You should make the most of every minute throughout the first couple of weeks. There will be events linked to societies as well as your subject area happening and on top of all that you will be beginning your first lectures, classes and seminars. Although, perhaps the most important thing to do is to sit down with your flatmates over a cup of tea and biscuits. Knock on their doors, create a Facebook group or WhatsApp chat with everyone in and hang out or study in a communal area, such as the kitchen, to be more social. At first conversations might be awkward, as these people are strangers but everyone is in the same situation so all is forgiven. A top tip: prop your door open with a door stopper, this makes you far more approachable and more likely to bond with those you are living with. However, if for some reason you don’t hit it off with your flatmates all is not lost. In my first year, I found that my flatmates and I had little in common so therefore it was hard to even strike a conversation. This meant that rather than finding friends within my halls, I turned to my course and societies instead.
Societies are key to making friends whilst at university. Throughout the first few weeks most societies offer meet and greet sessions, where you can go along and get a taste for what they do before committing to joining by paying the membership fee. The freshers fair is a perfect place to speak to representatives of societies, join their newsletters so you can keep up to date with their events schedule as well as a great opportunity to ask questions and pick up freebies (stickers, nandos vouchers, canvas bags, mugs, pens…). Although, I will warn you, every single stall at freshers fair will try to get you to sign up to do something – don’t sign your life away just because they are being to enthusiastic for you to ignore!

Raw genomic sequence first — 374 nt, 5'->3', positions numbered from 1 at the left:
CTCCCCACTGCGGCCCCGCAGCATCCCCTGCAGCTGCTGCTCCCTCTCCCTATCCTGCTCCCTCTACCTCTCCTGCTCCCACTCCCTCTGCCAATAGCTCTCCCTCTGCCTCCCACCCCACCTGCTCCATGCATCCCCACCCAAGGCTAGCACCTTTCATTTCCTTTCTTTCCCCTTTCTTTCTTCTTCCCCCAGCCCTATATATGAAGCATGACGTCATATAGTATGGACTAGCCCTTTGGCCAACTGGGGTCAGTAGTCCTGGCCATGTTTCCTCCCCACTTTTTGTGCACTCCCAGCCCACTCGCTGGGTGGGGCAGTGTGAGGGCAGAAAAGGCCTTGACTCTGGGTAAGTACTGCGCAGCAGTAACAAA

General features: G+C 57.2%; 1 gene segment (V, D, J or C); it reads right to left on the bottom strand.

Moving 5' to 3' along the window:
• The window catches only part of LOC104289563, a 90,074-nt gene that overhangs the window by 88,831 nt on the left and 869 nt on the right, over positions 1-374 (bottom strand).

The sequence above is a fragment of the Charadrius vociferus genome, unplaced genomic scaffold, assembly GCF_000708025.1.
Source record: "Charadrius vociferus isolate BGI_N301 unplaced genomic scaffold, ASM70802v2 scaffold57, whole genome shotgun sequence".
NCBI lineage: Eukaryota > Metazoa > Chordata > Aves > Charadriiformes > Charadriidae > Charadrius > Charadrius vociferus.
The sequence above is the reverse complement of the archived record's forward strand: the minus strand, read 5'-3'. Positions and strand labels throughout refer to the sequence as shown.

Freshers club nights are also a good opportunity to meet new people over Jägerbombs and vodka shots. Now whilst clubbing isn’t for everyone, I certainly enjoy dancing to the ‘Macarena’ and ‘In Da Club’ whilst dressed in a zebra onesie. My university has an event called “Battle of the Halls” where everyone dresses up in their halls dedicated colour, it is pretty good fun to be fair. With going out clubbing off of campus means the dreaded trip back to your accommodation at 4am. Make sure you have this planned before you leave, London is particularly good due to the night buses and reliable Ubers.
Freshers week is expensive. Extremely expensive. Now you don’t want to be the person who drank away their student loan within the first two weeks and so therefore careful budgeting is essential. I recommend working out your expenses first and then seeing how much money you have left to play with. Nights out can also end up racking up a fortune (slightly tipsy + a debit card = big mistake), so draw out cash before you go out. There are many budgeting apps available if you can’t be bothered to write it down, I used Visual Budget and OnTrees by MoneySuperMarket.
Rapping along to the Fresh Prince of Bel Air in a club is of course important, but so is going along to a library tour, attending your departments welcome event and getting to know the campus that will be your home for the next three years. However, you should remember to have fun, let your hair down and laugh a little. You never know, these next few years could be the best ones of your life!
- What should I pack for university?
- How to deal with flatmates.
- How to cope with halls.
- University Halls haul – how to make your room feel homely.
- Dyslexia and dyspraxia at university.
- What is university really like?
- Apps for students.